carefully reviewed the Licensee’s submitted documentation, we decline to reduce the forfeiture and
conclude the amount is in line with previous forfeitures the Commission has determined are not
excessive relative to the Licensee’s ability to pay.14
IV. ORDERING CLAUSES10.
ACCORDINGLY, IT IS ORDERED THAT, pursuant to section 503(b) of the
Communications Act of 1934, as amended, and Sections 0.61(f)(1) and 1.80(a)(1)&(2) of the
Commission’s rules,15 Kelley Enterprises of Muskegon, Inc. SHALL FORFEIT to the United
States the sum of Four Thousand Dollars ($4,000) for repeatedly violating 47 C.F.R. §
73.3526(b)(2) & (e)(11) (i).
In the event that the Licensee wishes to revert WMKG-CA to low power television
status, the Licensee need only notify us of this election and request a change in status for the
station.16 Should the Licensee elect to revert the station to low power status, the Licensee would
no longer be apparently liable for the forfeiture amount described herein.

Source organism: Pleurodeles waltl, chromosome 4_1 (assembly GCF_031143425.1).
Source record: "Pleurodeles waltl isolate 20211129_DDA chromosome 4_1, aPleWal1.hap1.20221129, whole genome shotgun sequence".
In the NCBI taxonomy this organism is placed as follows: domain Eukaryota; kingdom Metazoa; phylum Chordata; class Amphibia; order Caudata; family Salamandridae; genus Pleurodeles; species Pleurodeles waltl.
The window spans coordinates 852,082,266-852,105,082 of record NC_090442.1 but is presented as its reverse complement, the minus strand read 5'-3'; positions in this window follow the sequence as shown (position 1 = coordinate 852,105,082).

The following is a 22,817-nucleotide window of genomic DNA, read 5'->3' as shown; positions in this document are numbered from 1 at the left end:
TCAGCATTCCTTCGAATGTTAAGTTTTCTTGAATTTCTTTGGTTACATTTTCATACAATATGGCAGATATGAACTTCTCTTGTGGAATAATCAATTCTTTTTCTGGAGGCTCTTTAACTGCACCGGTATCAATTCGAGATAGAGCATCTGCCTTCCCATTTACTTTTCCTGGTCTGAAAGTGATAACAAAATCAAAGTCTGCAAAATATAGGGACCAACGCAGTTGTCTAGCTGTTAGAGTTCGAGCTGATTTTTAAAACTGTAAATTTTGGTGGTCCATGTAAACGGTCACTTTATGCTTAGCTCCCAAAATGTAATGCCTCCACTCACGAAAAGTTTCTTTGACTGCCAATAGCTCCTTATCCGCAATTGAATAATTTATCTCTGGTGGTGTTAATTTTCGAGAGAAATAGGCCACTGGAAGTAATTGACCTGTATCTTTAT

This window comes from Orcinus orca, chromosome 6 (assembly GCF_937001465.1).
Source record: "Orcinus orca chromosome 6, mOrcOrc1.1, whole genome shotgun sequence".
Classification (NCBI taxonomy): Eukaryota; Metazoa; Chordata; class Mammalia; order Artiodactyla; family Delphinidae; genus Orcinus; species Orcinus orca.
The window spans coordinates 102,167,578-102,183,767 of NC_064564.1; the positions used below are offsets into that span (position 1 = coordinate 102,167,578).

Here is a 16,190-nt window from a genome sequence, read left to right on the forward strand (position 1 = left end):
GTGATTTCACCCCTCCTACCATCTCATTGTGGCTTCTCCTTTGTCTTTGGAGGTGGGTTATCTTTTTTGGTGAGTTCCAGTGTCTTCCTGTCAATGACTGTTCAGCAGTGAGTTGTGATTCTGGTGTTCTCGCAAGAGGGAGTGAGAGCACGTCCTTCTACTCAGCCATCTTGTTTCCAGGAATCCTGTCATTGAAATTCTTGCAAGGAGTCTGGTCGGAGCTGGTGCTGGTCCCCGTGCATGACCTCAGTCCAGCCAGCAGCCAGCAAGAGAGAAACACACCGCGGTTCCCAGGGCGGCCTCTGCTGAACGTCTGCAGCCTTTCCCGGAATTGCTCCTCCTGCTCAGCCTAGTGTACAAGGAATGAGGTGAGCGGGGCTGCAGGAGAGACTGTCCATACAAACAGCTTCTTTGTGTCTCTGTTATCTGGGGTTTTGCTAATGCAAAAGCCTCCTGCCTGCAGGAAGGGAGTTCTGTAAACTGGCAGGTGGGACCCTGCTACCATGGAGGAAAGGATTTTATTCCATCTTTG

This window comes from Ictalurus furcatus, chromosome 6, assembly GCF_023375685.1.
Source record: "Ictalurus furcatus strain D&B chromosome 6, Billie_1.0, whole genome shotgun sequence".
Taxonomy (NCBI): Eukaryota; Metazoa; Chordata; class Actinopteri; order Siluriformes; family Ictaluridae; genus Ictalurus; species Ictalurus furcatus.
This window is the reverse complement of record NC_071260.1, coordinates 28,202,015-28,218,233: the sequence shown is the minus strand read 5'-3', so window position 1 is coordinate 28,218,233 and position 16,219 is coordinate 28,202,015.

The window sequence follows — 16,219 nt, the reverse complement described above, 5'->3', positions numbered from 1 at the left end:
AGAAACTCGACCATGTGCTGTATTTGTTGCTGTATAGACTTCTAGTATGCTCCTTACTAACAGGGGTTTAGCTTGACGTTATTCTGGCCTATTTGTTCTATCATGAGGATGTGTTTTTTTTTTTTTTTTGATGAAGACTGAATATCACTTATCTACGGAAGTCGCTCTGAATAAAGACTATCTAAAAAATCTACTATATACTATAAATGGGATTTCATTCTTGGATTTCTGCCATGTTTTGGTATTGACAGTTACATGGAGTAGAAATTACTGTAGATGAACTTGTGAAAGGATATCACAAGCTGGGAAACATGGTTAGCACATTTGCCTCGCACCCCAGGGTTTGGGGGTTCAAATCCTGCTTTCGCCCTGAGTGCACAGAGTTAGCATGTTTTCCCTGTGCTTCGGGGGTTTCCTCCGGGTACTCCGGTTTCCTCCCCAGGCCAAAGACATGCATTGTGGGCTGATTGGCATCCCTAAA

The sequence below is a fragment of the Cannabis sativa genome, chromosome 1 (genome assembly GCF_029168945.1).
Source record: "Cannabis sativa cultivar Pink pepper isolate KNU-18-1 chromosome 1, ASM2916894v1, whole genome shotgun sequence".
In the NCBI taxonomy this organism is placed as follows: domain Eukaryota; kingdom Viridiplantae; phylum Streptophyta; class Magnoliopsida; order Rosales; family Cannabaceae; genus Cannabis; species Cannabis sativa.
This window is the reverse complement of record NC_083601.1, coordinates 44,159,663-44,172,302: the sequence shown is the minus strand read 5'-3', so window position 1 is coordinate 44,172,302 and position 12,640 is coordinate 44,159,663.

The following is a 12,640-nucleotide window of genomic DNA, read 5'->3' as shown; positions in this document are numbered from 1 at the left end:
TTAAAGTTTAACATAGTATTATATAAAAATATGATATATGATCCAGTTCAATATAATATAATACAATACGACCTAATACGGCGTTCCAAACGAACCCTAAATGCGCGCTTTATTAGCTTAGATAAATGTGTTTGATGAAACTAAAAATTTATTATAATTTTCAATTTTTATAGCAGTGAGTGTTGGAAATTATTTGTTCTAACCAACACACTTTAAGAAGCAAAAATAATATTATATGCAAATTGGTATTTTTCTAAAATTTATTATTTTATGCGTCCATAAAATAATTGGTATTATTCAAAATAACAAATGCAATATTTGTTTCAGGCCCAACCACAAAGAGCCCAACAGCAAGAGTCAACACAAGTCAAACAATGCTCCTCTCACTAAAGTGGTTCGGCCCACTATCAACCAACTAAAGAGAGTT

Payment of the forfeiture shall be made in the manner provided for in Section 1.80
(h) of the Commission’s rules within thirty (30) calendar days after the release date of this
Forfeiture Order. If the forfeiture is not paid within the period specified, the case may be referred
to the U.S. Department of Justice for enforcement of the forfeiture pursuant to Section 504(a) of
the Communications Act of 1934, as amended. The Licensee shall send electronic notification of
the payment to Peter Saharko at firstname.lastname@example.org on the date payment is made.
The payment must be made by check or similar instrument, wire transfer, or credit
card, and must include the NAL/Account number and FRN referenced above. Regardless of the
form of payment, a completed FCC Form 159 (Remittance Advice) must be submitted. When
completing FCC Form 159, enter the Account Number in block number 23A (call sign/other ID)
11 San Jose State University, Memorandum Opinion and Order, 26 FCC Rcd 5908 (2011).
12 Frank Neely, Memorandum Opinion and Order, 22 FCC Rcd 1434, 1436 (EB 2007) (citing Forfeiture